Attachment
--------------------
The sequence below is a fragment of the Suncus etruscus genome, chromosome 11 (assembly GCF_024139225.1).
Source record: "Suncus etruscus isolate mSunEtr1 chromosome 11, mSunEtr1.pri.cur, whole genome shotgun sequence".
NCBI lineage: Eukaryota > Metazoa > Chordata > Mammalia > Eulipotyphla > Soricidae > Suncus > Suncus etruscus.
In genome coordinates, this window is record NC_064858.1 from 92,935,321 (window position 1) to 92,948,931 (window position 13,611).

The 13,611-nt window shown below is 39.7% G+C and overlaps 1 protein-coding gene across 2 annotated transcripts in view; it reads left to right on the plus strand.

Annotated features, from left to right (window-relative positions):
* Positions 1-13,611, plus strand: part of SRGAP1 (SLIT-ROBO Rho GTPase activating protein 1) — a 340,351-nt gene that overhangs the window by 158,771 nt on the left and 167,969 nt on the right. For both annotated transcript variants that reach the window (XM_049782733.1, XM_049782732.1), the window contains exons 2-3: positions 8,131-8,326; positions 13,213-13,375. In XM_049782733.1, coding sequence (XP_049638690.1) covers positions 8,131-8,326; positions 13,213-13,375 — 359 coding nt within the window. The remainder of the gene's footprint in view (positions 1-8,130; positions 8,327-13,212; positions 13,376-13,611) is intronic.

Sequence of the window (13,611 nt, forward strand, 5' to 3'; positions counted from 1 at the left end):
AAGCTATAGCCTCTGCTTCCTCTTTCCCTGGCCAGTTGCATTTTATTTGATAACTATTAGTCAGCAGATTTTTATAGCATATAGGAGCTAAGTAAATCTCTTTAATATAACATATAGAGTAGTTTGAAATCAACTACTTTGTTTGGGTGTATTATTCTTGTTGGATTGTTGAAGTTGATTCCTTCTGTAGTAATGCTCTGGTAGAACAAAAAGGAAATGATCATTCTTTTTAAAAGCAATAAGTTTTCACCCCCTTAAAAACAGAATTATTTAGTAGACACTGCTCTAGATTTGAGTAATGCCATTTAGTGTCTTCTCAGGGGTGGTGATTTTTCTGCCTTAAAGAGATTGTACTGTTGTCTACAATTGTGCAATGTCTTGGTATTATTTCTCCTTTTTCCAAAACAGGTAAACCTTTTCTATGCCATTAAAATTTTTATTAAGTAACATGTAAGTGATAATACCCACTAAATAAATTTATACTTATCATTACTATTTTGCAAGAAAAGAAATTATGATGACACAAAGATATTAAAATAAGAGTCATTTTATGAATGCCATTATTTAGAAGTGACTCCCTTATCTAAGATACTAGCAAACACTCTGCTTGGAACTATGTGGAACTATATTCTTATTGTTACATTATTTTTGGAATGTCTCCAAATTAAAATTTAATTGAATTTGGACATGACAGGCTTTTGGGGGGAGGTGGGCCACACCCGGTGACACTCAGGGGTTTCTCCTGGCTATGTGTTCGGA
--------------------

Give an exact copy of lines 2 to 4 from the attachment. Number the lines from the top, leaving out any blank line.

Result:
Source record: "Suncus etruscus isolate mSunEtr1 chromosome 11, mSunEtr1.pri.cur, whole genome shotgun sequence".
NCBI lineage: Eukaryota > Metazoa > Chordata > Mammalia > Eulipotyphla > Soricidae > Suncus > Suncus etruscus.
In genome coordinates, this window is record NC_064858.1 from 92,935,321 (window position 1) to 92,948,931 (window position 13,611).